plasticity

noun

plas·​tic·​i·​ty pla-ˈsti-sə-tē How to pronounce plasticity (audio)
1
: the quality or state of being plastic
especially : capacity for being molded or altered
2
: the ability to retain a shape attained by pressure deformation
3
: the capacity of organisms with the same genotype to vary in developmental pattern, in phenotype, or in behavior according to varying environmental conditions
4
: the capacity for continuous alteration of the neural pathways and synapses of the living brain and nervous system in response to experience or injury

Examples of plasticity in a Sentence

we chose that type of clay for its greater plasticity
Recent Examples on the Web In humans, however, these cells gradually lose this plasticity through a succession of transformations that differentiate them into specialized roles. Philip Ball, Scientific American, 18 Apr. 2023 This ability of cells and tissues to develop different types of structures is called plasticity. Philip Ball, Scientific American, 1 Dec. 2023 This finding provides evidence that the long-term recovery is due to the brain adapting to the stimulation in a process called plasticity rather than as a direct effect of the stimulation itself. Christopher Rozell, Discover Magazine, 2 Oct. 2023 This and various other constraints—including the need to maintain sufficient plasticity for adaptability—mean that organisms are compromised, inevitably incorporating numerous vulnerabilities. Adrian Woolfson, WSJ, 23 Nov. 2023 The idea that cancer can hijack brain plasticity — subverting supple connections in the healthy brain that ordinarily lead to learning and memory formation — is gaining traction. Elizabeth Cooney, STAT, 1 Nov. 2023 What’s more, the researchers highlighted a difference in gene expression that promoted synaptic plasticity, which is the ability of neurons to strengthen brain connections. Popular Science, 12 Oct. 2023 Lifton is fascinated by the range and plasticity of the human mind, its ability to contort to the demands of totalitarian control, to find justification for the unimaginable—the Holocaust, war crimes, the atomic bomb—and yet recover, and reconjure hope. Masha Gessen, The New Yorker, 12 Nov. 2023 This is similar to how things work in biology, says Santoro, where two complimentary processes known as short-term plasticity and long-term plasticity operate over different timescales to modulate the strength of neural connections. IEEE Spectrum, 10 Nov. 2023 See More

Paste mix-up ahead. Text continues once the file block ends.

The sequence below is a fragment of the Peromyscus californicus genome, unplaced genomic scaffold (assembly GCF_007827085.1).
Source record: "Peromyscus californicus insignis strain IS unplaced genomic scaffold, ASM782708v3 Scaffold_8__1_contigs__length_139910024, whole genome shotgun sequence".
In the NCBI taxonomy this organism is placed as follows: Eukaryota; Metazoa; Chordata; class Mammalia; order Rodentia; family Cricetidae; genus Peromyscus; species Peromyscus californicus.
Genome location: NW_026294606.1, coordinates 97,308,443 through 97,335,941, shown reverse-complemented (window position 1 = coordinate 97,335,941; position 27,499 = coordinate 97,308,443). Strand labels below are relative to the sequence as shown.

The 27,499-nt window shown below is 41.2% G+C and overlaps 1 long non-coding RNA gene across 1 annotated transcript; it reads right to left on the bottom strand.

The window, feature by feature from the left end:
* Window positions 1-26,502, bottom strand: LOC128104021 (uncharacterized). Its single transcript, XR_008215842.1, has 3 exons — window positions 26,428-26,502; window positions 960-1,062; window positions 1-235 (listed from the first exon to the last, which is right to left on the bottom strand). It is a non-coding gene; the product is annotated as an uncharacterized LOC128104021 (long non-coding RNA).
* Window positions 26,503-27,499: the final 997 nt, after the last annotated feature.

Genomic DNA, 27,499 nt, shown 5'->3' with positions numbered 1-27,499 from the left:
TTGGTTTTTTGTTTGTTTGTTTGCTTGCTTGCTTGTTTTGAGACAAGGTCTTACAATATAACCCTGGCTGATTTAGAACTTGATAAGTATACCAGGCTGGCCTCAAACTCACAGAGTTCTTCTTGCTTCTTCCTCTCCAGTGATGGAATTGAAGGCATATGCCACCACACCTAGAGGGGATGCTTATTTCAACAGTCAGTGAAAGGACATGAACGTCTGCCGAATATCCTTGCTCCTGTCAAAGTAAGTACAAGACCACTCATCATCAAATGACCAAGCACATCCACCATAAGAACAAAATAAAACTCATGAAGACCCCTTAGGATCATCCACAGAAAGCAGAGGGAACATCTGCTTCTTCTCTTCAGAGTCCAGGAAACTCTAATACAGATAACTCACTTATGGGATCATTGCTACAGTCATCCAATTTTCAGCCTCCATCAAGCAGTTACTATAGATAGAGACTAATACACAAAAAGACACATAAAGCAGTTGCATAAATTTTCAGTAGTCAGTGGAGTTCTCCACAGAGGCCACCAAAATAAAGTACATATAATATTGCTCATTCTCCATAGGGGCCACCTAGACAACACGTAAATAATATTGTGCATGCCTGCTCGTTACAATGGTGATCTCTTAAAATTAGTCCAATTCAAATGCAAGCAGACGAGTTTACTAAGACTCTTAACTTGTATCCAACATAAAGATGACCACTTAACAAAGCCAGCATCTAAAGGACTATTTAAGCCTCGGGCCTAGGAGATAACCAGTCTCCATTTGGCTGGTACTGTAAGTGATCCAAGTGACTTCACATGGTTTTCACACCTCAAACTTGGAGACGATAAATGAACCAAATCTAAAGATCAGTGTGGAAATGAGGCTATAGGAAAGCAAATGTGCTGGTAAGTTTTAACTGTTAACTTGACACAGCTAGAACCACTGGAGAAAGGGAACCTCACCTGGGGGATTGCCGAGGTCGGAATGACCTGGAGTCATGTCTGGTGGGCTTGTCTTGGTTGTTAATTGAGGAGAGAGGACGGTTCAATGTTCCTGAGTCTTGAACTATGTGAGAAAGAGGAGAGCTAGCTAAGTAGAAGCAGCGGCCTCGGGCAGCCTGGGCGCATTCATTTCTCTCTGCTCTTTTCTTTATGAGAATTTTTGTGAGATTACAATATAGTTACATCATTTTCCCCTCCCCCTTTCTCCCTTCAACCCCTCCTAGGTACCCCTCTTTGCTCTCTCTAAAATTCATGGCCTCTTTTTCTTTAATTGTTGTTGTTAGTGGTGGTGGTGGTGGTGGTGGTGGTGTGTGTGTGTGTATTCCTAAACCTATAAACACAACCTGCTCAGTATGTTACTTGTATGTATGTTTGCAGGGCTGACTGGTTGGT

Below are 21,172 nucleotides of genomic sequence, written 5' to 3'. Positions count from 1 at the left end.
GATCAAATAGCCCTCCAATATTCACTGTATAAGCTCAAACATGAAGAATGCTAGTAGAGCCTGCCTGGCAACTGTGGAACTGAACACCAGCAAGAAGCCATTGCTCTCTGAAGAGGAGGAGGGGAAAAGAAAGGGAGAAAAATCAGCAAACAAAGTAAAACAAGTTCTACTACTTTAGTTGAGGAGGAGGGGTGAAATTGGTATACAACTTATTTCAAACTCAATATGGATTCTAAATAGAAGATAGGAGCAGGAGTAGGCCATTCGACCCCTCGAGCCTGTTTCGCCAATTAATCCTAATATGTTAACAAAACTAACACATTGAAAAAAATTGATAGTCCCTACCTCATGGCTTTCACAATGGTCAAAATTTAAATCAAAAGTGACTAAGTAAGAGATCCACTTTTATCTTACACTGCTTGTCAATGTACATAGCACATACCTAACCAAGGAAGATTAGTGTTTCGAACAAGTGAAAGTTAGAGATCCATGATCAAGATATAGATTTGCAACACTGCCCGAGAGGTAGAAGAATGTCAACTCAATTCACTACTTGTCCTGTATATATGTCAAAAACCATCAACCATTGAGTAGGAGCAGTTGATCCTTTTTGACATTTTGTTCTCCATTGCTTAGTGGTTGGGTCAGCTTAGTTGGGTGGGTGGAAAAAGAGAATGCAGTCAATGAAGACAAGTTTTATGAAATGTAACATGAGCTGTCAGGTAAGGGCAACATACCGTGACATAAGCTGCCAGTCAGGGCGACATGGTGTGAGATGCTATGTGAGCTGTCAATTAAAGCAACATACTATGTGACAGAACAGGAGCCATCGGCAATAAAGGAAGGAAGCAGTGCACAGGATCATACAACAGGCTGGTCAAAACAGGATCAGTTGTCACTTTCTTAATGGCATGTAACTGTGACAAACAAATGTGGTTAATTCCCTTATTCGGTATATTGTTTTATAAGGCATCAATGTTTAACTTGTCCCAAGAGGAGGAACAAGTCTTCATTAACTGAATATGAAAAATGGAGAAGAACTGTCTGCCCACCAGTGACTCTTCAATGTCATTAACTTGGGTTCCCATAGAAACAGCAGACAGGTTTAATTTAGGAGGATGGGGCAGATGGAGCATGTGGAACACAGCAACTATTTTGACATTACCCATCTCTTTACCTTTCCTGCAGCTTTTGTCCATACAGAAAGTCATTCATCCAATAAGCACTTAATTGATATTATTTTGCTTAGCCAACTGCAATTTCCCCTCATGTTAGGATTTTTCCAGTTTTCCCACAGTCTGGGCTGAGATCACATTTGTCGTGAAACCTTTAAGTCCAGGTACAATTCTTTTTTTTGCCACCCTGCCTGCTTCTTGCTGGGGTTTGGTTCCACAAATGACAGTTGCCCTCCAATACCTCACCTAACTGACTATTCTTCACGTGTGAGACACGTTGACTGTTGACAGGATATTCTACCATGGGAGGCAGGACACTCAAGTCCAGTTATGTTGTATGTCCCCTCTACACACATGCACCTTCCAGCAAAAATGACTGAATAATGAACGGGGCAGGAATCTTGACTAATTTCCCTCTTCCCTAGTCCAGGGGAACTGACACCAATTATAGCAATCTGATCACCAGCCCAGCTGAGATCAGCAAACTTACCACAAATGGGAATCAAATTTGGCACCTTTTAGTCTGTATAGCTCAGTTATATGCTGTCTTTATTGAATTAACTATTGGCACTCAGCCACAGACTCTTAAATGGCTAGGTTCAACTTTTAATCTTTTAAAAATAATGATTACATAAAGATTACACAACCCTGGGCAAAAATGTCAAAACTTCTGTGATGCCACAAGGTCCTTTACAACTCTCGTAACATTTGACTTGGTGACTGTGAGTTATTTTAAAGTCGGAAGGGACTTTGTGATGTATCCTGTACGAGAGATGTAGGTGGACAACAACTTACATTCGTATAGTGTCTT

These examples are programmatically compiled from various online sources to illustrate current usage of the word 'plasticity.' Any opinions expressed in the examples do not represent those of Merriam-Webster or its editors. Send us feedback about these examples.

Word History

First Known Use

1727, in the meaning defined at sense 1

Time Traveler
The first known use of plasticity was in 1727

Dictionary Entries Near plasticity

Cite this Entry

“Plasticity.” Merriam-Webster.com Dictionary, Merriam-Webster, https://www.merriam-webster.com/dictionary/plasticity. Accessed 2 Mar. 2024.

Kids Definition

plasticity

noun
plas·​tic·​i·​ty pla-ˈstis-ət-ē How to pronounce plasticity (audio)
: the quality or state of being plastic
especially : capacity for being molded or changed in form or shape

Medical Definition

plasticity

noun
plas·​tic·​i·​ty pla-ˈstis-ət-ē How to pronounce plasticity (audio)
plural plasticities
1
: the quality or state of being plastic
especially : capacity for being molded or altered
2
: the ability to retain a shape attained by pressure deformation
3
: the capacity of organisms with the same genotype to vary in developmental pattern, in phenotype, or in behavior according to varying environmental conditions
4
: the capacity for continuous alteration of the neural pathways and synapses of the living brain and nervous system in response to experience or injury that involves the formation of new pathways and synapses and the elimination or modification of existing ones

More from Merriam-Webster on plasticity

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